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Case Report
2001:67:6;329-329
PMID: 17664792

Aplasia cubs congenmta associated with meningomyelocoel

Sunil K Gupta, Devinder K Jasuja, Satish K Pandit
 Department Skin and VP, Pt. B.D.S. PGIMS, Rohtak, India

Correspondence Address:
Sunil K Gupta
33-L, Model Town, Rohtak
India
How to cite this article:
Gupta SK, Jasuja DK, Pandit SK. Aplasia cubs congenmta associated with meningomyelocoel. Indian J Dermatol Venereol Leprol 2001;67:329
Copyright: (C)2001 Indian Journal of Dermatology, Venereology, and Leprology

Abstract

Aplasia cutis congenita is a rare congenital anomaly where skin is missing over part of the body. Most of the cases are present on the scalp. We present a case of ACC where skin was absent over the lumbosacral area. It was associated with meningomyelocoel.
Keywords: Aplasia cuts congenita (ACC)

Introduction

Aplasia cutis congenita is a descriptive term used to designate a localised area of congenital absence of skin. As an isolated defect, aplasia cutis congenita (ACC) is most commonly represented by a small, circular, midline lesion near the vertex of the scalp. The present case is reported because of the rarity of the condition and its association with meningomyelocoel.

Case Report

A 7-day- old, full term, normally delivered, male infant, weighing 2.8 Kgs was presented to the Skin Out Patient Department with complaint of abnormal skin over the back. The other sibling was normal and there was no family history of skin defects, no history of febrile illness, drug ingestion or exposure to X-rays during pregnancy. Examination of baby revealed 6"X3" cutaneous defect at the lumbosacral region. A lump was present which was found to be meningomyelocoel. There was sensorineural deficit in the lower limbs. Faecal incontinence was present. Presence of supernumerary digit on the left hand was a chance finding. Ultrasonography of abdomen and skull for ventricles and echocardiography were within normal limits. There was no other apparent congenital anomaly.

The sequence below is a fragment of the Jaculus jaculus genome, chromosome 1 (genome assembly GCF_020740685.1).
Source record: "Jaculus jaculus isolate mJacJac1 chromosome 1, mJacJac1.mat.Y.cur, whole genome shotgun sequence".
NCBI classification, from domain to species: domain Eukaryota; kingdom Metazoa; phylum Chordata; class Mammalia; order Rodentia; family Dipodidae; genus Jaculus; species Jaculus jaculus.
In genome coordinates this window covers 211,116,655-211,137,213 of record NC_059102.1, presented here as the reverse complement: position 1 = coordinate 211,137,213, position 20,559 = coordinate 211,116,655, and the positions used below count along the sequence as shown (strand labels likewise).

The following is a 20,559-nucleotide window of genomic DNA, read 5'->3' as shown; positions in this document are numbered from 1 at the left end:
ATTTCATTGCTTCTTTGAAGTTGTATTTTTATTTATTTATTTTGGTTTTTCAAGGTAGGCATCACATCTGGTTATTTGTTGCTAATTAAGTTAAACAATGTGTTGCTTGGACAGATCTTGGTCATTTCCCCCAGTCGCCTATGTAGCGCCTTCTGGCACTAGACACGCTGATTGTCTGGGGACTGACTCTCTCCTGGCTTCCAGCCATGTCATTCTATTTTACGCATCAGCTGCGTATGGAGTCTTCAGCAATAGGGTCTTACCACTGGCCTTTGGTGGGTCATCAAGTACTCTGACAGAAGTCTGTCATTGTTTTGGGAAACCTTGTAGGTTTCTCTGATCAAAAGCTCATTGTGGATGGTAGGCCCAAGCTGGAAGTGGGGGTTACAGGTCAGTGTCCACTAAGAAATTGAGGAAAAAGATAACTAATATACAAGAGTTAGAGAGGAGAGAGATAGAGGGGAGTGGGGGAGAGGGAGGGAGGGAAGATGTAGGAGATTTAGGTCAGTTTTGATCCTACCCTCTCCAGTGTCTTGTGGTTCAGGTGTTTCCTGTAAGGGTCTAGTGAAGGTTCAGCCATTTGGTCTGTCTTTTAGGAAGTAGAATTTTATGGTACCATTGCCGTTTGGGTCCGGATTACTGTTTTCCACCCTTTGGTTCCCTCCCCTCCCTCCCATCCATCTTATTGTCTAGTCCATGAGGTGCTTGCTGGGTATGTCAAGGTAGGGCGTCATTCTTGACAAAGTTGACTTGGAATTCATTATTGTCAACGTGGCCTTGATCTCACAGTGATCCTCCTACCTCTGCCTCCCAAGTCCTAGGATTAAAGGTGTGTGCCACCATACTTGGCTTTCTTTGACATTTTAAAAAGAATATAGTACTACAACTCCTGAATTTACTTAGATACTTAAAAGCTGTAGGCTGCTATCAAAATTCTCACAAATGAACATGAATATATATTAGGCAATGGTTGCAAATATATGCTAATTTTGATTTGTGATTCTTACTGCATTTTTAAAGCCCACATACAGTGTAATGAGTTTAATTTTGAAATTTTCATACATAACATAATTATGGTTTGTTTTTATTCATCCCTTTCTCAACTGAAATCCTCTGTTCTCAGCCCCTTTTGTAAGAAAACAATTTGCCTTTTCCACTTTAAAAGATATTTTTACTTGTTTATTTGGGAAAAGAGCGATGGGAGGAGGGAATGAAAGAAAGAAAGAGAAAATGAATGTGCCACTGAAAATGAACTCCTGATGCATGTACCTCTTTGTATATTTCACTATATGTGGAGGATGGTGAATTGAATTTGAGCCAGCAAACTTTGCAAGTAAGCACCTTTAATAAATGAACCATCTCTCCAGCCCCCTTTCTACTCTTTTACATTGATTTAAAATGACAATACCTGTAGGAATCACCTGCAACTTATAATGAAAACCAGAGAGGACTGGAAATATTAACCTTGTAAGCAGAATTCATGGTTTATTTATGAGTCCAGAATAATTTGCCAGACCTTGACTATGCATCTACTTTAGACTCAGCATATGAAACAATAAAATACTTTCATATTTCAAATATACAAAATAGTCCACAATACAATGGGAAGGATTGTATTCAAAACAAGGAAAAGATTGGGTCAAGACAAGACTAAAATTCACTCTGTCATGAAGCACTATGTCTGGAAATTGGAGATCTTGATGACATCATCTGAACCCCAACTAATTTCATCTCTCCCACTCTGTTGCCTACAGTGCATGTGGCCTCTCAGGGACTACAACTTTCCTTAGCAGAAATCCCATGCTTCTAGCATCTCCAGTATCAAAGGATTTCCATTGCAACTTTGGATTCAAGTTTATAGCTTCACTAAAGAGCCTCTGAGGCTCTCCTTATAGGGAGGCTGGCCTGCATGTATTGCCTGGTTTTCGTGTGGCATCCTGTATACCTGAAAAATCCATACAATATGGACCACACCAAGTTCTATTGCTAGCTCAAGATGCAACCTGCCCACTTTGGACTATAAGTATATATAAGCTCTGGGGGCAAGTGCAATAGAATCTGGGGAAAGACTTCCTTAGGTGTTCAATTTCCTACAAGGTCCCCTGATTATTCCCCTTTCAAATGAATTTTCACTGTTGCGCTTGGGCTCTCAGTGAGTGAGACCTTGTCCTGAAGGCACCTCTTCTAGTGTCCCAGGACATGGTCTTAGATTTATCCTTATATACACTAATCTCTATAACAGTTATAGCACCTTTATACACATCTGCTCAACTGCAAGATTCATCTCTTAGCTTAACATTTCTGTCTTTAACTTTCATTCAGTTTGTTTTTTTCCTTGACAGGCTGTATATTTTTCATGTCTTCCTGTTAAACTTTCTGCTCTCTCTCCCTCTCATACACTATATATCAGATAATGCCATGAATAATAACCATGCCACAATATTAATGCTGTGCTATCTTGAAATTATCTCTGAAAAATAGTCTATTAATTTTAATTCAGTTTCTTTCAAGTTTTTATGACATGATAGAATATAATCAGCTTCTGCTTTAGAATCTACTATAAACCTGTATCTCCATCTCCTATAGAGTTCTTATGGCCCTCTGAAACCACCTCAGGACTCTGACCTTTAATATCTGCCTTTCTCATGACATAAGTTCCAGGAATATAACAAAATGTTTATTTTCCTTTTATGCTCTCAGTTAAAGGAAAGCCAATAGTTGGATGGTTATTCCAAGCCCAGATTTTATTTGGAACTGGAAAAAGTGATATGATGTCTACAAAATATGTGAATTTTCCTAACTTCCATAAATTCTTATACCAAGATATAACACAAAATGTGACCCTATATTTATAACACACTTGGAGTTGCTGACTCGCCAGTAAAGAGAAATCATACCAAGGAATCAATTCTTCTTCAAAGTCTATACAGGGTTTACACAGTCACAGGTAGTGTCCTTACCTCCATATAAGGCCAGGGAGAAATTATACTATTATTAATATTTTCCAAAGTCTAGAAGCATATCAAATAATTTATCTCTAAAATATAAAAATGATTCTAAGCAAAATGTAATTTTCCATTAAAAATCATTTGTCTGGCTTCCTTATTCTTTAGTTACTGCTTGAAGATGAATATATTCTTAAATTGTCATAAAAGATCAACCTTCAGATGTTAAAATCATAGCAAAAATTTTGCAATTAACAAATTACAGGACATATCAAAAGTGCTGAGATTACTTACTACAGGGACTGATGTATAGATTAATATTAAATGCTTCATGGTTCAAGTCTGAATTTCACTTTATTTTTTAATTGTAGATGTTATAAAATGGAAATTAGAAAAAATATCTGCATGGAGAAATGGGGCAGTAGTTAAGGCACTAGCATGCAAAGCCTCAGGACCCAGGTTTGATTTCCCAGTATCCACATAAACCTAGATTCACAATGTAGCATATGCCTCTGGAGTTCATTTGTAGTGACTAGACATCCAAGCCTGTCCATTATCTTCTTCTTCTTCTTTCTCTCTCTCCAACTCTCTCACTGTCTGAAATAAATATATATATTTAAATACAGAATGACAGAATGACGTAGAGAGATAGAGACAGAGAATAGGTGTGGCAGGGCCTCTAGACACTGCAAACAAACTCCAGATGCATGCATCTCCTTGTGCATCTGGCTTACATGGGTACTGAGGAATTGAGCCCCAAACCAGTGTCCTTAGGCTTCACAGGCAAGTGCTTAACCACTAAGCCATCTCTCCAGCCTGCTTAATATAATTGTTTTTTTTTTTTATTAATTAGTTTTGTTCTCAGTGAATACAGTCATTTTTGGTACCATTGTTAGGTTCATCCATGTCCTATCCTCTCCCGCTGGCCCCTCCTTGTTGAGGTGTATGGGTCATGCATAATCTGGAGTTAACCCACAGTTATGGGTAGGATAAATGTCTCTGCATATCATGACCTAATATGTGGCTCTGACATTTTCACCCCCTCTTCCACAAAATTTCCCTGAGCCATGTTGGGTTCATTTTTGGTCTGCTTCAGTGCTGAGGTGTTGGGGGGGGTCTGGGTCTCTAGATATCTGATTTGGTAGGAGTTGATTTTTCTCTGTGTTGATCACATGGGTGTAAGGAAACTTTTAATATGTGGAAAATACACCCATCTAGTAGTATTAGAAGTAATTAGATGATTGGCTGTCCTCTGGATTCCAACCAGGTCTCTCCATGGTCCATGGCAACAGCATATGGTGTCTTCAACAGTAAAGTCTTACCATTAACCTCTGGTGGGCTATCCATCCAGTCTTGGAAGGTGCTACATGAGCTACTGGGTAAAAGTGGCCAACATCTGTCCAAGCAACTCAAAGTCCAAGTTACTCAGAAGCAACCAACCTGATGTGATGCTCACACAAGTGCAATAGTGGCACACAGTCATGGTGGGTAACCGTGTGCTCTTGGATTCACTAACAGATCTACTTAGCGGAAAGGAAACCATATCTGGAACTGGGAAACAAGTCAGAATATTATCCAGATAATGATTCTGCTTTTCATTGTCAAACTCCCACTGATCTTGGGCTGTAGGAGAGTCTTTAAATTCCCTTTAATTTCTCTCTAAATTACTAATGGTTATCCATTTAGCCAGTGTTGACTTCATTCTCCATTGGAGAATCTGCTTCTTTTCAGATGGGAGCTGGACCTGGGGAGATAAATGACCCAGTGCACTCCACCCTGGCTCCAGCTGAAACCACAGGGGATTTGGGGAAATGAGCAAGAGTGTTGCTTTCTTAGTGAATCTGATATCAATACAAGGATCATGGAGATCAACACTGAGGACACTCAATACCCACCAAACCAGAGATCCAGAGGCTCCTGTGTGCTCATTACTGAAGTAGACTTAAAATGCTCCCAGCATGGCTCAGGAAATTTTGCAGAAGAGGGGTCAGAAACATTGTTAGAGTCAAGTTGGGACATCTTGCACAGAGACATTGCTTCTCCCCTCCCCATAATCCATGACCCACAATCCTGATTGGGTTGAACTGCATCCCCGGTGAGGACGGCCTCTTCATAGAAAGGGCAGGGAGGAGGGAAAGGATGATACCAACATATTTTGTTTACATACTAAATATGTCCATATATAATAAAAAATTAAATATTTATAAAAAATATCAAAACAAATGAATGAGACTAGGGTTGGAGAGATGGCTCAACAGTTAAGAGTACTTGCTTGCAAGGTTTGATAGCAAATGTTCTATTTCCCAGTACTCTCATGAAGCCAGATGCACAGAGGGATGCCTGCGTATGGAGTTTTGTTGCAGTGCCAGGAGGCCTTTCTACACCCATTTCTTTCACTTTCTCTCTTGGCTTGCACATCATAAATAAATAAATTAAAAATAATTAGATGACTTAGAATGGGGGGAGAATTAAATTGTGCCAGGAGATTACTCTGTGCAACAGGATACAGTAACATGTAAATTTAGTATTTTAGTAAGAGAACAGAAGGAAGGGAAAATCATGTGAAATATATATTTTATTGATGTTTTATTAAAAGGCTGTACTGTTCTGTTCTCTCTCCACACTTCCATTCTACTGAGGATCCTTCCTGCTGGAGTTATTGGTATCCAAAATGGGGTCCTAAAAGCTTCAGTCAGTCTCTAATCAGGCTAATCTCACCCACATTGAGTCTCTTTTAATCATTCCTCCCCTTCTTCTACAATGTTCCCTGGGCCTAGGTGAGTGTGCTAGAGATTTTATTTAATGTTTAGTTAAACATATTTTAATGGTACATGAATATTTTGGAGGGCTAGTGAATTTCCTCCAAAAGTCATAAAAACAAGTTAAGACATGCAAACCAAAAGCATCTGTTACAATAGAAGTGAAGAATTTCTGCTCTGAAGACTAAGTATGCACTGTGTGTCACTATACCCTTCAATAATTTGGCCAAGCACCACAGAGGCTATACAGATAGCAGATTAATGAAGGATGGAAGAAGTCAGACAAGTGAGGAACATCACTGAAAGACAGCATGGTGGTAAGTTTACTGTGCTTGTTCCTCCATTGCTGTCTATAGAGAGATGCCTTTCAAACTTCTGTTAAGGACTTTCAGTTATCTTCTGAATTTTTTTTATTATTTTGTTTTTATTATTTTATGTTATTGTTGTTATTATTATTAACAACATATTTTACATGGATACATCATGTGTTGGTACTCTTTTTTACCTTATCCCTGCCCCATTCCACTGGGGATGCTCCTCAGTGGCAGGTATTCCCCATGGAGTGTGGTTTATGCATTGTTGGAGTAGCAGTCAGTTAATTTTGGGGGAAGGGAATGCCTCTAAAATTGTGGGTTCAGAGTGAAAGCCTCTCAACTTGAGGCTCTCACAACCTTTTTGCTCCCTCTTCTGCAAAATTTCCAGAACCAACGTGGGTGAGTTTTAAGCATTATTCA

Discussion

Most of the cases of the congenital skin defects are found on the scalp. Less commonly, ACC presents in other body areas, in which case the defects are usually symmetrically distributed over the extensor surfaces of the individual.[1] The first case of ACC was reported by Cordon[1] in 1767 in sisters, where skin involvement was limited to the lower extre-mities. [Figure - 1] Five cases of ACC reported by Higginbottom et al[3], had cong-enital skin defe-cts in the lumbosacral region and were associated with occult spinal dysraphism, whereas one case was associated with meningomyelocoel and sensorineural deficit in the lower limbs. This case probably represents type-4 of ACC where there is congenital absence of skin overlying developmental malformations.[4]

References
1.
Mannino FL, Jones KL, Benirschke K. Congenital skin defects and fetus papyraceus. J Pediatr 1977;91:559.
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2.
Cordon M. Au fujet de trois enfans de la meme mere,nes avec une partie des extremities aunuee de peau. J de Med de Chir Parm ect. 1767; 3 :2183.
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3.
Higginbottom MC, Jones KL, James HE, et al. Aplasia cuits congenita :A cutaneous marker of occult spinal dysraphism. J Pediatr 1980;96:627-629.
[Google Scholar]
4.
Atherton DJ. Naevi and other developmental defects. In : Textbook of Dermatology. Edited by Rook A, Wilkinson DS, Ebiling FJG. 6th edn, Oxford university Press 1998; 519-616.
[Google Scholar]

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